Tuesday, October 16, 2012


Something I've been hearing surprisingly frequently lately is the question of "why". I hear it from myself just as often as I hear it from others - my mental dialogue usually takes the form of question and response, for those curious.

Now, the thing I need to justify is sometimes genuinely something that needs justifying. 'Why should I steep Silver Yin Zhen Pearls at 79C for 4 minutes when all of the other whites steep for two?', or, 'Why should I be considering adding Tropical Extracts to this next tank when I've never used them before?'. More often than not, the answer comes out to some variation of the stated course of action being the right thing to do.

Not to mention that I still have to
find the fried component.
Well... why? Sometimes the things I do are genuinely justifiable. Sometimes, they're whims. Take, for example, my latest set of projects. At the moment, I'm writing this blog post on the desktop, while I mull over details for an upcoming Dungeons and Dragons adventure, trying to remember where I put my Microsoft Office install disks, and waiting for a sixth youtube video to render so that I can move it to the laptop to upload. There's laundry to do and dishes to scrub, but at the moment I'm taking what I have determined to be a well-deserved break from working. Tomorrow will be a new day, the dishes are at least rinsed off and will keep until morning, and I work the night shift, so at least I'll have the morning to do some laundry.

As it happens, that's not the most justifiable course of action. It's also not the most interesting why. I get some pretty interesting whys. People make all sorts of assumptions.

"Hey Zac, why do you let yourself get covered to the elbows in crickets and count out super-worms by hand when you hate bugs?"

Well, to be perfectly honest, I'm really only doing it because they pay me. Having said that, if my financial circumstances allowed it, I'd probably still do the same job for less. I essentially care for a couple of hundred pets now. Some of those pets need to eat insects to live. Therefore, I handle insects. I'm not especially fond of insects, and indeed, not particularly happy with some of the animals that eat them, but they deserve at least the care I can give them.

"Hey Zac... why are you all about the tea?" (This one, to be fair, I ask myself almost as often as I get asked.)

I like tea. For one thing, I like drinking it as much as I like juice and pop, and since I rarely sweeten my teas, it's a damn sight healthier than the latter to drink mostly tea. Back in the era of thinking I had money, I acquired a pretty good collection of Teavana teas. By the way, I'm still a paid teavana employee, but don't let that get in the way of a good opinion. I have a very nice water heater, a tatara pot, and all the time in the world (usually) to drink a cup. I have terrible luck with travel mugs, but that's beside the point.

I like tea for different reasons on different days. For the last few weeks it's been that a hot cup of green or white (usually with various herbs and fruits mixed in) was a real boon for a sore throat and slight congestion that shows up at the equinox and usually hangs around at least until Christmas. When I'm working hard, it's that a nice cup of iced tea is just as refreshing as a can of root beer and has the added benefit of not destroying my tooth enamel any more than it already is. I'm excited about tea because it's food. Food's something we have to do every day, but it should never be boring.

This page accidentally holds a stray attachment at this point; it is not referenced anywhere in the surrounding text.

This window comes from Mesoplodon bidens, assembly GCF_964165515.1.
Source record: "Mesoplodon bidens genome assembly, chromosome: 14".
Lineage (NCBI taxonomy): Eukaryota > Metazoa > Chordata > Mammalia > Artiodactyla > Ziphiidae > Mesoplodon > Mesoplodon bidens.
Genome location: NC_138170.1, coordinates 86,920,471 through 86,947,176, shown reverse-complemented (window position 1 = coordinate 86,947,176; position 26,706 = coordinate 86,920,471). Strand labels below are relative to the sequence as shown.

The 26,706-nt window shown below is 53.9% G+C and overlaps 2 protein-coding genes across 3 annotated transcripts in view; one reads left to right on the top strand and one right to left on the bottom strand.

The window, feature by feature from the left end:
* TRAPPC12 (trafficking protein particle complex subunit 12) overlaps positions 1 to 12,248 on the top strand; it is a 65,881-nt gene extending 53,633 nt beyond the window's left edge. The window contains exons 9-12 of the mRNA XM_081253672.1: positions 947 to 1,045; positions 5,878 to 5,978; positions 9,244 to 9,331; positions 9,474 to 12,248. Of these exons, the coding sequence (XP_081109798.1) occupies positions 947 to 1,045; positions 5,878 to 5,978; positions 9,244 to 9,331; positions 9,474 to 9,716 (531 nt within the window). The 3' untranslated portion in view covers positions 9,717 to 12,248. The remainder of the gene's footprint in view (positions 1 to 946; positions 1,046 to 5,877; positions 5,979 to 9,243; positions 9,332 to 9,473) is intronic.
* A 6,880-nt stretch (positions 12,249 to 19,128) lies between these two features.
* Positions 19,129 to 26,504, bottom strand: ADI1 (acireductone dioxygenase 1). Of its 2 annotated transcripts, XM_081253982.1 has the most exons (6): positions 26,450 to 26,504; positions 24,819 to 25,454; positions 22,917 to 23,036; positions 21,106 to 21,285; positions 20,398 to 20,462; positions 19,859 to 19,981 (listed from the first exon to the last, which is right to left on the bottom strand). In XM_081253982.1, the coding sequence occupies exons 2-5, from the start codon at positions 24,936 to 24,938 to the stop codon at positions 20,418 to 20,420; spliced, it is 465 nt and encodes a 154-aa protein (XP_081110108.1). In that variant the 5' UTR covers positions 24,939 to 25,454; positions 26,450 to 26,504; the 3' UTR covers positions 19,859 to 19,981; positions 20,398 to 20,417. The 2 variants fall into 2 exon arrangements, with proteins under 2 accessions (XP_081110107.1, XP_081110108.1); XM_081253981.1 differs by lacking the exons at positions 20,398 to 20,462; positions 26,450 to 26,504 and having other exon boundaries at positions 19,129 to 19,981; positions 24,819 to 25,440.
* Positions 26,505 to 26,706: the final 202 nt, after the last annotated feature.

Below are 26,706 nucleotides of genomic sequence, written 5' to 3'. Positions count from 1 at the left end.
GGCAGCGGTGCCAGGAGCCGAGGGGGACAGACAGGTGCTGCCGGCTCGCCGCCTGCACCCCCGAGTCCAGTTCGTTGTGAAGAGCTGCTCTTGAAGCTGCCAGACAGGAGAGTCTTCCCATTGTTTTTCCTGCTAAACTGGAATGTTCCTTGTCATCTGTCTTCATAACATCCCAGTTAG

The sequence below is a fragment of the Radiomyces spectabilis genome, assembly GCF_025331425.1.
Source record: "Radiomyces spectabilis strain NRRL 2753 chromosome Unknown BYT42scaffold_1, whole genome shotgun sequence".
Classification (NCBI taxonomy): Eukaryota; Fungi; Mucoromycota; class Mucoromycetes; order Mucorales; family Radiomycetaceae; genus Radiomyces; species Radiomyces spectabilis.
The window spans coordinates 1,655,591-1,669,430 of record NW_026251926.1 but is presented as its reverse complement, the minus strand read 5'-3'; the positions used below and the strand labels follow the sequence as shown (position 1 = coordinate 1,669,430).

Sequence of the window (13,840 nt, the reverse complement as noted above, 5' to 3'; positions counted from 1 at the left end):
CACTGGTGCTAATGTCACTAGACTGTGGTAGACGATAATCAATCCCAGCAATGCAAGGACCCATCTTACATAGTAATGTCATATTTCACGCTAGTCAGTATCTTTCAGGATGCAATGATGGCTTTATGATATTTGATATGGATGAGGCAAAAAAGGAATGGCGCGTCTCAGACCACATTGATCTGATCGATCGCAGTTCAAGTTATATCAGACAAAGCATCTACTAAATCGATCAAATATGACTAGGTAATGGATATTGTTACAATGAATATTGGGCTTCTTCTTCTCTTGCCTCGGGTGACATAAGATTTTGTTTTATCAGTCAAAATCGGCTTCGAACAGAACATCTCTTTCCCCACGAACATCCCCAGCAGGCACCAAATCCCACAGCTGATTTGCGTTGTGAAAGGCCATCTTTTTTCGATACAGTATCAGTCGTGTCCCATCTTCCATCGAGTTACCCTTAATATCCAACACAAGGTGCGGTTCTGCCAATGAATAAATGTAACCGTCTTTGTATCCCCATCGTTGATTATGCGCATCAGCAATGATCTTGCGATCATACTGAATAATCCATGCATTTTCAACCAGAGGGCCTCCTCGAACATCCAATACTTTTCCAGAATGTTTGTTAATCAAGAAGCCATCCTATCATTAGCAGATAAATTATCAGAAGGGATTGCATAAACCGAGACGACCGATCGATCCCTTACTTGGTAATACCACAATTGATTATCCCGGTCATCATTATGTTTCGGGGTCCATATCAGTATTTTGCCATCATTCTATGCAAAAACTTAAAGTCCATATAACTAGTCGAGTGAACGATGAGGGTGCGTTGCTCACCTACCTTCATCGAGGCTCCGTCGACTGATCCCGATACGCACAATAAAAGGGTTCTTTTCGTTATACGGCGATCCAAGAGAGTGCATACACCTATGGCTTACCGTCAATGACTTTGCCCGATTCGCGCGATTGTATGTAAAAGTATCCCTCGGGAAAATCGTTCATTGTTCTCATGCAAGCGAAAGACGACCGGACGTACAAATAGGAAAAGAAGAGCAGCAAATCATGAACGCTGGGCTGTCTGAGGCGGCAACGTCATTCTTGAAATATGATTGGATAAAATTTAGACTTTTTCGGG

Selling Blair is gonna suck
"Ew, why would you let yourself get tangled up by a four-foot boa."

I really need to get a picture of that. Frankly, it's because the boas are affectionate. So's the skink. I like pets that show affection because most, frankly, don't. I don't have a pet right now. I'd like to, but money's a little tight with an empty room in the house, so I have to wait. So I like to handle the boas. I like to handle all of the lizards, really, except the tegus.

Plus, the Hog Islands'll go feral if they're not handled regularly, and then you can't really handle them at all, so it's nice to get them the exercise.

"Why fish?"
Well, the same reason some people like to keep conures. I find fish interesting. I find their biology alien, and any psychology such simple-minded creatures can have must be thoroughly inhuman. Keeping fish is an adventure in applied chemistry and (at obsessive levels of the hobby) fluid dynamics. Rearing and breeding fish is an exciting experience, and an often illuminating one as well. Some fish live no longer than a hamster or rabbit - a hand-count of years - but others, like goldfish, can live for decades. What's more, one can get into studies of genetics when it comes to breeding - I once tried to isolate the blue gene in a colony of mix-coloured Bettas, admittedly without success.

Fish are interesting. Fish are pretty. And once you've gotten past the set-up costs, fish are, frankly, cheap, even when cared for properly. They make no mess and require relatively little space.

"Why ask?"
Well, to be honest, you should always be able to answer the question of why you are doing something. Otherwise, it's hard to remember precisely why it matters to do it well.

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